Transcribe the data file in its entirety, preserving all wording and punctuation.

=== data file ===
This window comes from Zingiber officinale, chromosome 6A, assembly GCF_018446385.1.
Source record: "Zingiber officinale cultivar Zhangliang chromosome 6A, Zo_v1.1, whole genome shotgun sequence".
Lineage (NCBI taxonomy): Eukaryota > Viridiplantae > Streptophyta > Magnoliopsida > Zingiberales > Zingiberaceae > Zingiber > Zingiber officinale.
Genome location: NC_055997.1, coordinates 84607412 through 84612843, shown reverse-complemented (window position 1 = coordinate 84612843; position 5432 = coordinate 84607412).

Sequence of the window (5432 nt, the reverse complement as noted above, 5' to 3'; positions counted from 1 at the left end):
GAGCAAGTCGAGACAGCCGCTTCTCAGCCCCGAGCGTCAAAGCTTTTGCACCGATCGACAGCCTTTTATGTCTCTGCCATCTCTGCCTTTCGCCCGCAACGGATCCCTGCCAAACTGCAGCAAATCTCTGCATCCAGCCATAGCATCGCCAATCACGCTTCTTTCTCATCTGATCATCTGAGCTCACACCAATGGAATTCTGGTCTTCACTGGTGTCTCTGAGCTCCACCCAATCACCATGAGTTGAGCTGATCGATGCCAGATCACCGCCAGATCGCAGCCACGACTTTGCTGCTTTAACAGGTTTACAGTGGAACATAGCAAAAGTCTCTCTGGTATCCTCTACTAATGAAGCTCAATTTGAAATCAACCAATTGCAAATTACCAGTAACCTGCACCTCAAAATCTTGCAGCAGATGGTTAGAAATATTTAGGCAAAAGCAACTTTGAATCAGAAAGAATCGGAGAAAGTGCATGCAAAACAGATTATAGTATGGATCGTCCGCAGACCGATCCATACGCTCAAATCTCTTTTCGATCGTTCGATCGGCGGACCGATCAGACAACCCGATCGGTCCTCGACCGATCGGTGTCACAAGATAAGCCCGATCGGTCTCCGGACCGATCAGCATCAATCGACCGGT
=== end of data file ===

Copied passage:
This window comes from Zingiber officinale, chromosome 6A, assembly GCF_018446385.1.
Source record: "Zingiber officinale cultivar Zhangliang chromosome 6A, Zo_v1.1, whole genome shotgun sequence".
Lineage (NCBI taxonomy): Eukaryota > Viridiplantae > Streptophyta > Magnoliopsida > Zingiberales > Zingiberaceae > Zingiber > Zingiber officinale.
Genome location: NC_055997.1, coordinates 84607412 through 84612843, shown reverse-complemented (window position 1 = coordinate 84612843; position 5432 = coordinate 84607412).

Sequence of the window (5432 nt, the reverse complement as noted above, 5' to 3'; positions counted from 1 at the left end):
GAGCAAGTCGAGACAGCCGCTTCTCAGCCCCGAGCGTCAAAGCTTTTGCACCGATCGACAGCCTTTTATGTCTCTGCCATCTCTGCCTTTCGCCCGCAACGGATCCCTGCCAAACTGCAGCAAATCTCTGCATCCAGCCATAGCATCGCCAATCACGCTTCTTTCTCATCTGATCATCTGAGCTCACACCAATGGAATTCTGGTCTTCACTGGTGTCTCTGAGCTCCACCCAATCACCATGAGTTGAGCTGATCGATGCCAGATCACCGCCAGATCGCAGCCACGACTTTGCTGCTTTAACAGGTTTACAGTGGAACATAGCAAAAGTCTCTCTGGTATCCTCTACTAATGAAGCTCAATTTGAAATCAACCAATTGCAAATTACCAGTAACCTGCACCTCAAAATCTTGCAGCAGATGGTTAGAAATATTTAGGCAAAAGCAACTTTGAATCAGAAAGAATCGGAGAAAGTGCATGCAAAACAGATTATAGTATGGATCGTCCGCAGACCGATCCATACGCTCAAATCTCTTTTCGATCGTTCGATCGGCGGACCGATCAGACAACCCGATCGGTCCTCGACCGATCGGTGTCACAAGATAAGCCCGATCGGTCTCCGGACCGATCAGCATCAATCGACCGGT